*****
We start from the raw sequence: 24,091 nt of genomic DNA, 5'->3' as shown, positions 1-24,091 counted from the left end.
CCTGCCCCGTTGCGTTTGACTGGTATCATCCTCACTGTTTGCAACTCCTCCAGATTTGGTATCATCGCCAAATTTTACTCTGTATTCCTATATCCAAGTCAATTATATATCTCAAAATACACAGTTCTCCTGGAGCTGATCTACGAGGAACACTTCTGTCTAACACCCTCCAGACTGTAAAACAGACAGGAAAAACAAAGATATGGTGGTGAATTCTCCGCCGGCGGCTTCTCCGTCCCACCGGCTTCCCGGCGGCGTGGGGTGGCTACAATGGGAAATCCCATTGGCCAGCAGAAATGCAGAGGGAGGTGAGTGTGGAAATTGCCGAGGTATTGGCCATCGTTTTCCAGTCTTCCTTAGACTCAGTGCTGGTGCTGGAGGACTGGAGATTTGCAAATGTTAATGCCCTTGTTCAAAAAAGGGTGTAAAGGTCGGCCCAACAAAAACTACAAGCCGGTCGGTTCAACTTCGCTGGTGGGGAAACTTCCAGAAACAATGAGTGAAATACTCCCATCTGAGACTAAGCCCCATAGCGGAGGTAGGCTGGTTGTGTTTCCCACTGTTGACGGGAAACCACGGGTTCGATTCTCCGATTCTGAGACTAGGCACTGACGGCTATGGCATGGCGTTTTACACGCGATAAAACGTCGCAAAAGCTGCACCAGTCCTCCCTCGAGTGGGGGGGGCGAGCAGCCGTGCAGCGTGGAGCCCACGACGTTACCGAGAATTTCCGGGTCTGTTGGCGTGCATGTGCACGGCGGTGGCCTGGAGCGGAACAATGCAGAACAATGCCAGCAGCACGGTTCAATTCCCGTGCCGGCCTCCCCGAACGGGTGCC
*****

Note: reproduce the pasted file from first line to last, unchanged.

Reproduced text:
We start from the raw sequence: 24,091 nt of genomic DNA, 5'->3' as shown, positions 1-24,091 counted from the left end.
CCTGCCCCGTTGCGTTTGACTGGTATCATCCTCACTGTTTGCAACTCCTCCAGATTTGGTATCATCGCCAAATTTTACTCTGTATTCCTATATCCAAGTCAATTATATATCTCAAAATACACAGTTCTCCTGGAGCTGATCTACGAGGAACACTTCTGTCTAACACCCTCCAGACTGTAAAACAGACAGGAAAAACAAAGATATGGTGGTGAATTCTCCGCCGGCGGCTTCTCCGTCCCACCGGCTTCCCGGCGGCGTGGGGTGGCTACAATGGGAAATCCCATTGGCCAGCAGAAATGCAGAGGGAGGTGAGTGTGGAAATTGCCGAGGTATTGGCCATCGTTTTCCAGTCTTCCTTAGACTCAGTGCTGGTGCTGGAGGACTGGAGATTTGCAAATGTTAATGCCCTTGTTCAAAAAAGGGTGTAAAGGTCGGCCCAACAAAAACTACAAGCCGGTCGGTTCAACTTCGCTGGTGGGGAAACTTCCAGAAACAATGAGTGAAATACTCCCATCTGAGACTAAGCCCCATAGCGGAGGTAGGCTGGTTGTGTTTCCCACTGTTGACGGGAAACCACGGGTTCGATTCTCCGATTCTGAGACTAGGCACTGACGGCTATGGCATGGCGTTTTACACGCGATAAAACGTCGCAAAAGCTGCACCAGTCCTCCCTCGAGTGGGGGGGGCGAGCAGCCGTGCAGCGTGGAGCCCACGACGTTACCGAGAATTTCCGGGTCTGTTGGCGTGCATGTGCACGGCGGTGGCCTGGAGCGGAACAATGCAGAACAATGCCAGCAGCACGGTTCAATTCCCGTGCCGGCCTCCCCGAACGGGTGCC